Seek original images. Make word lists, free-associate, be surprised by language. Reject cliches and "first-level creativity."
The mayor wants to rebuild a downtown in ruins but will not reveal the details of his plan. "He's playing his cards close to his vest," you write.
You have written a cliche, a worn-out metaphor. This one comes from the world of gambling, of course. The mayor's adversaries would love a peek at his hand. Whoever used this metaphor first, wrote something fresh. With overuse, it became familiar and stale.
"Never use a metaphor, simile, or other figure of speech which you are used to seeing in print," writes George Orwell. He argues that using cliches is a substitute for thinking, a form of automatic writing: "Prose consists less and less of words chosen for the sake of their meaning, and more and more of phrases tacked together like the sections of a prefabricated hen-house." Orwell's last phrase is a fresh image, a model of originality.
Cal Ripken is a superstar anomaly. His close-cropped hair is gray by genetics, not chartreuse, cerise, or hot pink by designer dye. He puts a ring around his bat while on deck, not through his nose, nipples, or other organs.
So what is the original writer to do? When tempted by a tired phrase, "white as snow," stop writing. Take what the practitioners of natural childbirth call a "cleansing breath." Then jot down the old phrase on a piece of paper. Start scribbling alternatives:
- White as snow.
- White as Snow White.
- Snowy white.
- Gray as city snow.
- White as Prince Charles.
Saul Pett, a reporter known for his style, once told me that he might have to create and reject more than a dozen images before the process led him to the right one. Such duty to craft should inspire us, but the strain of such effort can be discouraging. On deadline, write it straight: "The mayor was being secretive about his plans." If you fall back on the cliche, make sure there are no others around it.
More deadly than cliches of language are what Donald Murray calls "cliches of vision," the narrow frames through which writers learn to see the world. In "Writing to Deadline," Murray lists common blind spots: victims are always innocent, bureaucrats are lazy, politicians are corrupt, it's lonely at the top, the suburbs are boring.
I have described one cliche of vision as "first-level creativity." For example, it's impossible to survive a week of American journalism without reading or hearing the phrase: "But the dream became a nightmare."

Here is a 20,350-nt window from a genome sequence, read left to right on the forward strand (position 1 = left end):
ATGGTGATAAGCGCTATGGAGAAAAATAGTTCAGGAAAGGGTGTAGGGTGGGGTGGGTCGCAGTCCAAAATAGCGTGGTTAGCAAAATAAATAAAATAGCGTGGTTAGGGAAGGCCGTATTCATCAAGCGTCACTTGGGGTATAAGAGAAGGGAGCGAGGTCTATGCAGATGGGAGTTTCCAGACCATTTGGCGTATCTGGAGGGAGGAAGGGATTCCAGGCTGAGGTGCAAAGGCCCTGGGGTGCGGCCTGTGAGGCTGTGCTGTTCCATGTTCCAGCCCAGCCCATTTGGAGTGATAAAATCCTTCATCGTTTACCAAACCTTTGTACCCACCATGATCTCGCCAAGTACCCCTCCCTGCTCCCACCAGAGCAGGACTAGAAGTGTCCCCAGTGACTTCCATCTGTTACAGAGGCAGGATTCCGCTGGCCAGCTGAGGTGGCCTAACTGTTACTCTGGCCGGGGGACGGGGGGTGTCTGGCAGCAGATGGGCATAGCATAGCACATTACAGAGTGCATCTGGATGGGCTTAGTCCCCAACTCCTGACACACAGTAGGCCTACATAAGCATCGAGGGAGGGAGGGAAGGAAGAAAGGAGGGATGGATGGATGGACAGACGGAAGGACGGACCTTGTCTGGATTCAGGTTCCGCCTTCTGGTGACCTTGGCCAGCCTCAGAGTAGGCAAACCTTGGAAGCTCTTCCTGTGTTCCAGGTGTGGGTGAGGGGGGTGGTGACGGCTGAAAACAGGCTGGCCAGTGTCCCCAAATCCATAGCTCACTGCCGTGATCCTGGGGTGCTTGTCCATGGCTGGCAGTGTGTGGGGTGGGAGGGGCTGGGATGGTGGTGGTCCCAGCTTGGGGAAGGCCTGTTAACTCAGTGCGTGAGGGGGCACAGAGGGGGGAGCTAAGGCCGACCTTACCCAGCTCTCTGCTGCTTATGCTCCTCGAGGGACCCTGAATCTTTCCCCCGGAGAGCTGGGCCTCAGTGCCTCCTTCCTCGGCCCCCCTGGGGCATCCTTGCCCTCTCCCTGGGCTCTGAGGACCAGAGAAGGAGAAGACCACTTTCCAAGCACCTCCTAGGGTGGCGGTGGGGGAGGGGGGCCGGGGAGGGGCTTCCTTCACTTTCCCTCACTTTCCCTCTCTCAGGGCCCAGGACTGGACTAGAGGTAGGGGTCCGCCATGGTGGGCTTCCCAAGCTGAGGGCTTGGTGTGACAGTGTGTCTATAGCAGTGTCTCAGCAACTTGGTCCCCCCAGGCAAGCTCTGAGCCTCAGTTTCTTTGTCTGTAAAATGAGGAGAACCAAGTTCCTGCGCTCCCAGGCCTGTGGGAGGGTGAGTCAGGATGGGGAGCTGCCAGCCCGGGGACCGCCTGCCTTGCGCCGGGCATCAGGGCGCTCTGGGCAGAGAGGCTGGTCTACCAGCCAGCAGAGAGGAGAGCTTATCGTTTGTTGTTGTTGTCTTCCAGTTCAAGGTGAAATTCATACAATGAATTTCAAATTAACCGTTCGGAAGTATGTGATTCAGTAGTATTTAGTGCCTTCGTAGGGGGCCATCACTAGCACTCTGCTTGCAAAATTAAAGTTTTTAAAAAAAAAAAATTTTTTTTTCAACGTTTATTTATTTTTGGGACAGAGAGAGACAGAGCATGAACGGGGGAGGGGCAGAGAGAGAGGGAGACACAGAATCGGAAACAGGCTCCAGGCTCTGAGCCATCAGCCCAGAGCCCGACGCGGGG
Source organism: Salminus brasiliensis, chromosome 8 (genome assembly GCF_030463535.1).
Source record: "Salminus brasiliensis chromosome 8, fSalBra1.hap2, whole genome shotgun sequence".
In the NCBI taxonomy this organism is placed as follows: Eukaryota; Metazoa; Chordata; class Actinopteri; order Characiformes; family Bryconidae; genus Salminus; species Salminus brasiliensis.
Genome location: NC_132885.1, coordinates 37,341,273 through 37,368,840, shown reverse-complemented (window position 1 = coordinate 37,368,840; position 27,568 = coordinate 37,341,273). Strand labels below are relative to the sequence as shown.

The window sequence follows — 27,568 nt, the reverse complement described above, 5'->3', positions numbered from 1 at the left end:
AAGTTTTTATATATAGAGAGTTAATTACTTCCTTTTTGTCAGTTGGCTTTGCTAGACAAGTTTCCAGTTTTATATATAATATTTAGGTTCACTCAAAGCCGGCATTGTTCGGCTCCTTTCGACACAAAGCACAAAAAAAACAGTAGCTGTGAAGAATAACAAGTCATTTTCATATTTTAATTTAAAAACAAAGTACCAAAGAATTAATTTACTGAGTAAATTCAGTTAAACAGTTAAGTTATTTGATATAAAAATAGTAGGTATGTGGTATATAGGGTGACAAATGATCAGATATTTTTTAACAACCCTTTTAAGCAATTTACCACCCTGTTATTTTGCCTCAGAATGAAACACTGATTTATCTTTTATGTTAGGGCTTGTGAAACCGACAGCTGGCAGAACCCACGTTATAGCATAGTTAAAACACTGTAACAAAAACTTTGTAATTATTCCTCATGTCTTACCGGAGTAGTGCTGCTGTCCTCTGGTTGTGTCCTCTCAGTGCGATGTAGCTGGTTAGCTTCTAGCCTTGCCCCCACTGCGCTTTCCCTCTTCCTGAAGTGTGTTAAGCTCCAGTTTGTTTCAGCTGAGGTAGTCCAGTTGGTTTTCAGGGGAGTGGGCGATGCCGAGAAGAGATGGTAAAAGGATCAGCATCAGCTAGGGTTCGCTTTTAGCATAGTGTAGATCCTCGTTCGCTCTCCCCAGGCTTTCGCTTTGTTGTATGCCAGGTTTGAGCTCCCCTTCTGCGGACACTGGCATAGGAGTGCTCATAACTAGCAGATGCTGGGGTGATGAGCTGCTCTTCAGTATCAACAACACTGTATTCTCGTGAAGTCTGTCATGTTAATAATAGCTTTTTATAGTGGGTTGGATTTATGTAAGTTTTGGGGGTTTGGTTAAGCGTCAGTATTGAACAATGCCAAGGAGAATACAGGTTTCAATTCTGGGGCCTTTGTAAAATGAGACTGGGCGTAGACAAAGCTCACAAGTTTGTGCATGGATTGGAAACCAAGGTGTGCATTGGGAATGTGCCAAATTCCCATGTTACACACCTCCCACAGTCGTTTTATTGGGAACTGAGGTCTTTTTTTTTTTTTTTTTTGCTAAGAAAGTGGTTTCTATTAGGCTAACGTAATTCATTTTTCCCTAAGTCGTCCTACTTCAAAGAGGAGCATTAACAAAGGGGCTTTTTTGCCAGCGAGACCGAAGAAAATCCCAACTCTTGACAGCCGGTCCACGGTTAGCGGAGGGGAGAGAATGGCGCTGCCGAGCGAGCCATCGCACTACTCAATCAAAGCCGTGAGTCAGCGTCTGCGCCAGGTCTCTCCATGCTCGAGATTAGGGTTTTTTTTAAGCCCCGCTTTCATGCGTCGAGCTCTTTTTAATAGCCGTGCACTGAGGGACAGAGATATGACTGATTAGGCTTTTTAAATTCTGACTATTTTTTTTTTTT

This frame is so pervasive that it can be applied to almost any story: the golfer who shoots 33 on the front nine, but 44 on the back; the company CEO jailed for fraud; the woman who suffers from botched plastic surgery.
Writers who reach the first level of creativity think they are being original or clever. In fact, they settle for the ordinary, the dramatic or humorous place any writer can reach with minimal effort.
I remember the true story of a Florida man, who, walking home for lunch, fell into a ditch occupied by an alligator. The gator bit into the man, who was rescued by firefighters. In a writing workshop, I gave reporters a fact sheet from which they were to write five different leads for this story in five minutes. Some leads were straight and newsy, others nifty and distinctive. But almost everyone in the room, including me, had this version of a lead sentence:
When Robert Hudson headed home for lunch Thursday, little did he know that he'd become the meal.
We agreed that if 30 of us had landed on the same bit of humor, it must be obvious -- first level creativity. We discovered the next level in a lead that read: "Perhaps to a 10-foot alligator, Robert Hudson tastes like chicken." We also agreed that we preferred straight writing to the first pun that came to mind. What value is there in the story of a renegade rooster that mentions "foul play," or, even worse, "fowl play"?
Some forms of cleverness are irresistible. When the Salvador Dali Museum opened in St. Petersburg, Fla., who could blame the headline writer who typed out "Hello, Dali"? But if a dream never more becomes a nightmare, American journalism and the public it serves will be better for it.
- Read the newspaper today with a pencil in your hand and circle any phrase you are used to seeing in print.
- Apply this process to your own stories. Read some old ones and circle the cliches or tired phrases. Revise them with straight writing or original images.
- Brainstorm alternatives to these common metaphors: red as a rose, white as snow, brown as a berry, blue as the sky, cold as ice, hot as hell.
- Re-read some passages from your favorite writer. Can you find any cliches? Circle the most original and vivid images.